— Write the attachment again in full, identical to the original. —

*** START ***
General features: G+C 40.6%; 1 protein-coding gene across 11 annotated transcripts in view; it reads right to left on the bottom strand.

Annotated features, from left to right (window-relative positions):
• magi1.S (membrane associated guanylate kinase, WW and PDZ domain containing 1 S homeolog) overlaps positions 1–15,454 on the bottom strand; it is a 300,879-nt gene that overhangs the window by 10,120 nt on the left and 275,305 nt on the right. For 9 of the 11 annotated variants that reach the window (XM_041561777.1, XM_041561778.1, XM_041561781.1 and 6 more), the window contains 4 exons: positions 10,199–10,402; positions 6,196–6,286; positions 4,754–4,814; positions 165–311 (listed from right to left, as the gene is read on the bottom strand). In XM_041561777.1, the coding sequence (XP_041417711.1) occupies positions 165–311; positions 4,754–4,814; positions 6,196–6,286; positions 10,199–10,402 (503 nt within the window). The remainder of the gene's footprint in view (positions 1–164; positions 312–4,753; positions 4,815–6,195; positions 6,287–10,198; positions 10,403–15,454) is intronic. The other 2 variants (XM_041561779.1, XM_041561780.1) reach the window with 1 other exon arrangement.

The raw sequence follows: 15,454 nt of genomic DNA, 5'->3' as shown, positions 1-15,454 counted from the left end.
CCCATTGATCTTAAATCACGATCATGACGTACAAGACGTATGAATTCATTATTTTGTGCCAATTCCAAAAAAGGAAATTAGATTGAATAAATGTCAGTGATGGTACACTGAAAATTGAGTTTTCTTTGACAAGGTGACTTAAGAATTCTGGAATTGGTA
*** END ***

General features: G+C 40.6%; 1 protein-coding gene across 11 annotated transcripts in view; it reads right to left on the bottom strand.

Annotated features, from left to right (window-relative positions):
• magi1.S (membrane associated guanylate kinase, WW and PDZ domain containing 1 S homeolog) overlaps positions 1–15,454 on the bottom strand; it is a 300,879-nt gene that overhangs the window by 10,120 nt on the left and 275,305 nt on the right. For 9 of the 11 annotated variants that reach the window (XM_041561777.1, XM_041561778.1, XM_041561781.1 and 6 more), the window contains 4 exons: positions 10,199–10,402; positions 6,196–6,286; positions 4,754–4,814; positions 165–311 (listed from right to left, as the gene is read on the bottom strand). In XM_041561777.1, the coding sequence (XP_041417711.1) occupies positions 165–311; positions 4,754–4,814; positions 6,196–6,286; positions 10,199–10,402 (503 nt within the window). The remainder of the gene's footprint in view (positions 1–164; positions 312–4,753; positions 4,815–6,195; positions 6,287–10,198; positions 10,403–15,454) is intronic. The other 2 variants (XM_041561779.1, XM_041561780.1) reach the window with 1 other exon arrangement.

The raw sequence follows: 15,454 nt of genomic DNA, 5'->3' as shown, positions 1-15,454 counted from the left end.
CCCATTGATCTTAAATCACGATCATGACGTACAAGACGTATGAATTCATTATTTTGTGCCAATTCCAAAAAAGGAAATTAGATTGAATAAATGTCAGTGATGGTACACTGAAAATTGAGTTTTCTTTGACAAGGTGACTTAAGAATTCTGGAATTGGTA